How to Master Public Speaking Anxiety & Presentation Nerves
Did you know that the fear of public speaking and public speaking anxiety is called glossophobia?
Glossophobia derives from the Greek from ‘tongue’ and ‘fear’ and is defined as speech anxiety or fear of public speaking, the uncomfortable feeling you get before giving a big speech or presentation. Notably, even Prince Harry has admitted that he gets incredibly nervous and anxious before giving a talk! These archetypal fears are part of what makes us human, and they are linked to our survival, triggering our automatic “fight or flight” response to what we believe is a threatening situation.
What Is the Fear of Public Speaking?
The fear of public speaking affects about three-quarters of the population, is often quoted as being scarier than death in opinion polls and it can manifest in different ways both physically and mentally: from a “brain freeze” sensation, negative feelings of being judged by others, to physical symptoms like tightening of the stomach, frequent trips to the toilet and more. All these symptoms can be linked to the release of stress hormones, which slow down the activity of the brain’s frontal lobe, whose function is essential in retrieving information.
Some of the ways in which we react when we are told we need to give a speech are to think of all the possible ways in which things could go wrong. The more we think about negative situations, the more anxious we feel about speaking in public.
Many people join groups like Toastmasters where they can practise their public speaking skills in a supportive environment. One of the things you learn in public speaking groups, for example, is the importance of taking some pauses to improve the flow of a speech.
Before giving an important presentation we recommend practising Sophrology to get into a positive frame of mind and address an audience feeling cool, calm and collected.
How Sophrology Helps Beat Public Speaking Anxiety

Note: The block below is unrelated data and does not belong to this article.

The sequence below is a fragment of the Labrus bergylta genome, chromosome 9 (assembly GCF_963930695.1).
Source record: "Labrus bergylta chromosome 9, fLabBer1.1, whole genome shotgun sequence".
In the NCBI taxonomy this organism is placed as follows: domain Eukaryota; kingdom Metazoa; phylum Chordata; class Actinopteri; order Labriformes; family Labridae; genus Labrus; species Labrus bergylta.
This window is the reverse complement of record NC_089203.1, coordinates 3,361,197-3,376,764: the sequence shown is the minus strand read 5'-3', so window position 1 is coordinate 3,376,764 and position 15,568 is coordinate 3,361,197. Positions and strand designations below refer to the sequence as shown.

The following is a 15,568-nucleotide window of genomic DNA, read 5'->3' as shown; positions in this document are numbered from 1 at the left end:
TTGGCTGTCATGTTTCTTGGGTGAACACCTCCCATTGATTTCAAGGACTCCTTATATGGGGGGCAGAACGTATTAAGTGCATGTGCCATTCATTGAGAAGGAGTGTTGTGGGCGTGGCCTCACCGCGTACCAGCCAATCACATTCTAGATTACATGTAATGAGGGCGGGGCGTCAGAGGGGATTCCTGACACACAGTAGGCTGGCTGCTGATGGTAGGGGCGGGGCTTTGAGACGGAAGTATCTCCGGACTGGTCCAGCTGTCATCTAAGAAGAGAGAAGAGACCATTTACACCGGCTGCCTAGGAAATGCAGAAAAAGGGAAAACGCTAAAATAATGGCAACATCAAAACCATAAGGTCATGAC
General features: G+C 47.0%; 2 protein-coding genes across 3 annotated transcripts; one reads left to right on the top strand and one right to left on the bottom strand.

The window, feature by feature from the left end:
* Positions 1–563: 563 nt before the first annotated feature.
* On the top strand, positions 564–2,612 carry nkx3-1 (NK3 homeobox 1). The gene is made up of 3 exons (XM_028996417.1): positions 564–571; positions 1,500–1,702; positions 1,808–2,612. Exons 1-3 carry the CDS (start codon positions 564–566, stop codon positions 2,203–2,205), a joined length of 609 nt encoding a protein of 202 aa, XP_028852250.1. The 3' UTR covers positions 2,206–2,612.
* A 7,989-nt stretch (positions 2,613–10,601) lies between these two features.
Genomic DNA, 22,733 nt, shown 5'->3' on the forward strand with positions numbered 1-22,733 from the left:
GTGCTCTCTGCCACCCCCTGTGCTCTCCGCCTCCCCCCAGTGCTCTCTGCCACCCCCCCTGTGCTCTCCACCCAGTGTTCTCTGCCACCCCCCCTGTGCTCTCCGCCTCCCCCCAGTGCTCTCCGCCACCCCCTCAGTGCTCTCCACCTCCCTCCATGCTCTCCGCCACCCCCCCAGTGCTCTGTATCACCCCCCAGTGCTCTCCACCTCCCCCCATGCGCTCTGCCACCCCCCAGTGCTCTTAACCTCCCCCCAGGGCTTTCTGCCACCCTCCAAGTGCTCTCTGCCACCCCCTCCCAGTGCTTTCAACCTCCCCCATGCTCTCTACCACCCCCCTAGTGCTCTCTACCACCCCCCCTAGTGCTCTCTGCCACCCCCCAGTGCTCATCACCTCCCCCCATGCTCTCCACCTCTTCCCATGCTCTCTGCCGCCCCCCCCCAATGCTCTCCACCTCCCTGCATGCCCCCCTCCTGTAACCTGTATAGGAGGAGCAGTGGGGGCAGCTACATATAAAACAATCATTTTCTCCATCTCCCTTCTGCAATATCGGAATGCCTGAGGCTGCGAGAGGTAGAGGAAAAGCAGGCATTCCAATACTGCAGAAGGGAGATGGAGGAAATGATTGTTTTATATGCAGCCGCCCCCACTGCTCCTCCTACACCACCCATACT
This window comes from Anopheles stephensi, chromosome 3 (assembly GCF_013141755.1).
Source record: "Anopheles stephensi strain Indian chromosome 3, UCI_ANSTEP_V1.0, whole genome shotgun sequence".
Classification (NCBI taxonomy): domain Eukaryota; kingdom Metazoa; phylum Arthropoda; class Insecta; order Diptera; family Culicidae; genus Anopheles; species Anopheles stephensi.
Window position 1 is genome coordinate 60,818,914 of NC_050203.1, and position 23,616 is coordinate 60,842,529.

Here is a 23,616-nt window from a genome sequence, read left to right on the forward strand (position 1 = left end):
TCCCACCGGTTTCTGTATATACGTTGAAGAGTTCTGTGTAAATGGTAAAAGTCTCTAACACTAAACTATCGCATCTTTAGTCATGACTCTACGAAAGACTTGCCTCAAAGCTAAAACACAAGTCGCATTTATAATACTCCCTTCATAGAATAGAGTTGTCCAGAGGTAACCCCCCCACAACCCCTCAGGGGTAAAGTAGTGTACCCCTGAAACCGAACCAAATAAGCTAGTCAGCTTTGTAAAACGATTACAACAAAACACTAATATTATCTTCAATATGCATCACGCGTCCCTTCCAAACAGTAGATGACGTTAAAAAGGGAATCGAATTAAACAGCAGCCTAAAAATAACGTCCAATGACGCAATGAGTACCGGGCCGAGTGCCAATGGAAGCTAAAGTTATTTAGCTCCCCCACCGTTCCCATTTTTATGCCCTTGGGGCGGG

Like many types of anxiety, public speaking anxiety can be managed with the right techniques. Using a chain of techniques to relax and soothe the mind is a cornerstone of Sophrology and could potentially be the key to guiding you to successfully manage your anxiety.
Preparation is key, and one of the best ways to prepare a speech is to practise entering a state of relaxation. The more relaxed you are, the better your delivery will be. If you make practising relaxation a part of your daily routine, your mind will not have the time to be distracted by worry or worst-case scenarios.
Another cornerstone to the success of a presentation is to visualise yourself giving a well-received talk. Visualising a positive outcome can train the brain to prepare for success, this is something we explore more in our course Master your Mindset.
Exercises & Techniques
You can learn some simple Sophrology exercises to use before giving a speech that will help you face the challenge with ease and a sense of calm. You can listen to BeSophro’s guided audio sessions online and just allow your mind and body to rest before public speaking.
A useful technique is the tense and release, where you are engaging both mind and body to enter a state of relaxation quickly and efficiently. As you breathe in from your belly expanding it, raise your arms with clenched fists in front of you. Hold your breath for a few seconds, then, as you breathe out, deflate your abdomen and gently release and lower your arms, resting them on your thighs (if you are sitting, or by your sides, if you are standing).
Remember that your breathing is important. Shallow breathing, usually located in the chest, will make you feel more anxious and affect your delivery, for example making you speak faster, therefore limiting the impact of your presentation and the ability of the audience to follow the structure or understand the meaning of your talk.
It is worth noting about Sophrology (we could call it a welcome side-effect) is that it gives you a sense of joy and positivity: you start enjoying life more and even face its challenges with an open mind instead of dreading them. You start to acknowledge that we can choose how we feel about and deal with situations.